Best Mini Chainsaw
Mini chainsaws are great for powering through light-duty lumberjacking projects, like pruning branches and cutting small logs. Their rugged design and powerful motors pack a serious amount of cutting power into a small package, and offer a durability that users typically won’t find in other power saws. They’re not great for precision cuts, but if you’re looking for a tool to quickly and effectively chew through wood, one of these tools will have you covered. Chainsaws—regardless of their size—require substantial control by the user to be operated safely, so if this is your first chainsaw, take the time to thoroughly review the instruction manual.
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Mini chainsaw buying guide
Here are some of the things to consider while sorting through the many options you’ll find online.
• Safety concerns. There are hundreds of so-called mini chainsaws sold all across the internet. However, the vast majority aren’t made by reputable manufacturers such as Stihl or Milwaukee. They’re generic products with unknown names, and they’re sometimes accompanied by outrageous claims — for example, listings saying they feature 98V batteries, when the realistic range is 12V-20V in a single battery pack measuring around 5” x 3”.
There have also been reported scams. Many websites claim to sell the Stihl GTA 26, one of the first handheld chainsaws to hit the market, at a fraction of its actual price. Then the seller either ships a completely different product (similar to the generic ones found on retail websites by other names) or doesn’t ship anything at all.
Mini or not, chainsaws are dangerous power tools that when misused can result in severe injuries. Going the cheap route with a product like this is not the best idea. First, consider the reputation of the brand you’re considering. Second, look at the tool’s safety features, such as two-step activation (having to hit two different buttons or triggers for it to turn on), a blade guard covering a side of the chain, or a divider that separates your hand from the chain in case it slips. An automatic oiler isn’t a bad addition either, as it will prevent the chain from getting stuck or even pop off. Oiling manually can be tedious and easily forgotten in the middle of a job.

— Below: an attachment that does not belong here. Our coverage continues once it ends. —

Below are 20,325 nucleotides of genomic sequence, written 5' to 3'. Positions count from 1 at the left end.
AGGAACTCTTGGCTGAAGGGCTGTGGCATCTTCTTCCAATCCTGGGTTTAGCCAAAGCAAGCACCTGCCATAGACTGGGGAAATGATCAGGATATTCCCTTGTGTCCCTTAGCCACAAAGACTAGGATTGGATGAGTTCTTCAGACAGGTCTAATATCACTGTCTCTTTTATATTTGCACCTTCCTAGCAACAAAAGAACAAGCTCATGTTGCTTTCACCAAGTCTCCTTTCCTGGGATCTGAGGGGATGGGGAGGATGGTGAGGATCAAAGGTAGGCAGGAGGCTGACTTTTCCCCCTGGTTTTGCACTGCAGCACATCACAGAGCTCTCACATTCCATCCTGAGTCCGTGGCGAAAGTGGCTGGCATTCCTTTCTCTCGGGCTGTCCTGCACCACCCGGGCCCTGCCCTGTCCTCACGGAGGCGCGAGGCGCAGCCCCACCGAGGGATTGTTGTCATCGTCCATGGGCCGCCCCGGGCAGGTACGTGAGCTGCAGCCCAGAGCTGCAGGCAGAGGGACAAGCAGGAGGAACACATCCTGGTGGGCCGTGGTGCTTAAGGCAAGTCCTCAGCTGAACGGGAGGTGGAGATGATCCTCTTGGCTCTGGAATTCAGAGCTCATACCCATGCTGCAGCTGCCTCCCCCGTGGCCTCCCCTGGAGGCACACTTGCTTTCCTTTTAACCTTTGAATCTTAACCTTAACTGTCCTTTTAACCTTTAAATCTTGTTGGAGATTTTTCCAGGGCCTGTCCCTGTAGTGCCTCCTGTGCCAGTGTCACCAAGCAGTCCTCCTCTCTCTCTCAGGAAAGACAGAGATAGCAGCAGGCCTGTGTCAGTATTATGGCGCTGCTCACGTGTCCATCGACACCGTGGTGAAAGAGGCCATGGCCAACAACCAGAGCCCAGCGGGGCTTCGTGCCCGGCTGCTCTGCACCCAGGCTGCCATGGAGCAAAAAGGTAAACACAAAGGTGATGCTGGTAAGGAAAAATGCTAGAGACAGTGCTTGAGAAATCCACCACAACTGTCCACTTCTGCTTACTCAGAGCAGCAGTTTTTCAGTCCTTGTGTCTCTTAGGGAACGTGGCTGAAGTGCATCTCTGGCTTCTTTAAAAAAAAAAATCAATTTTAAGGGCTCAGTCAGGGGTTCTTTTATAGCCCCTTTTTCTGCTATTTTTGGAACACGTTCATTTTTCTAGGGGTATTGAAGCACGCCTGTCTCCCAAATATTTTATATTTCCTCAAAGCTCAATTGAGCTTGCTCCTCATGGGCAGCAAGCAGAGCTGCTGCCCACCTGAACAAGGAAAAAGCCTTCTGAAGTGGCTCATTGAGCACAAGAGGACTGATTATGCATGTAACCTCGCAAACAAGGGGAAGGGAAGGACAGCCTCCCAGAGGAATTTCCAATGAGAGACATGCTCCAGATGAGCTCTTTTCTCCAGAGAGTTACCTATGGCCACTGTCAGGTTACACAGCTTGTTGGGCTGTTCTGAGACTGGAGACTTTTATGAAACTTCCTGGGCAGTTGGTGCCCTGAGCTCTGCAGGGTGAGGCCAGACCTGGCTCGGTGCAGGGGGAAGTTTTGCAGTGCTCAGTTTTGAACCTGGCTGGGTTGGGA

• Power. With chainsaws, power or cutting capability is measured in chain speed (meters per second) and torque. Unfortunately, these numbers aren’t always displayed, or sometimes just one of them is shown, most commonly chain speed. On chainsaws of this size, however, chain speed will have more of an impact since they’ll be used to cut small branches.
Torque refers to the strength with which the chain spins. It’s important when cutting hard woods like maple, and even more so when trying to cut large pieces of it and you encounter knots midway through.
High chain speed, on the other hand, makes cutting small branches a lot easier because even with hard wood, there is very little resistance overall in a 1” to 4” diameter branch. If you think you’ll be using your compact chainsaw for some tougher jobs every now and then, consider torque too. However, you should consider a full-size chainsaw (maybe even a gas-powered one) if you’ll be taking down trees or branches wider than 6” on a regular basis.
• Size and shape. Commercial-grade gas-powered chainsaws tend to have guide bars that range from 16” to more than 30” in length, and can weigh anywhere from 9 pounds to 25 pounds or more. For a mini chainsaw, you should be looking for lengths in the 4” to 10” range and a weight below 7 pounds for maximum portability and ease of use.
When it comes to the shape, there are many options, from traditional two-handed set-ups to lopper-like designs that tend to provide more safety. There’s also the now popular handheld pruning chainsaw.
To remove small 1” to 3” diameter branches, a lopper-style chainsaw can be more than enough. For more versatility, power and out-of-the-garden projects, you might want to get something closer to a traditional two-handed chainsaw with 8” to 12” guide bars.
• Warranty. The warranty is essential when it comes to not only an expensive tool, but a dangerous one. If any part of your chainsaw fails, the manufacturer should be able to help either by troubleshooting or by providing replacement parts quickly.
The standard for battery-powered chainsaws is two to three years of coverage. Anything below that — or worse, no available warranty information — should be considered a red flag.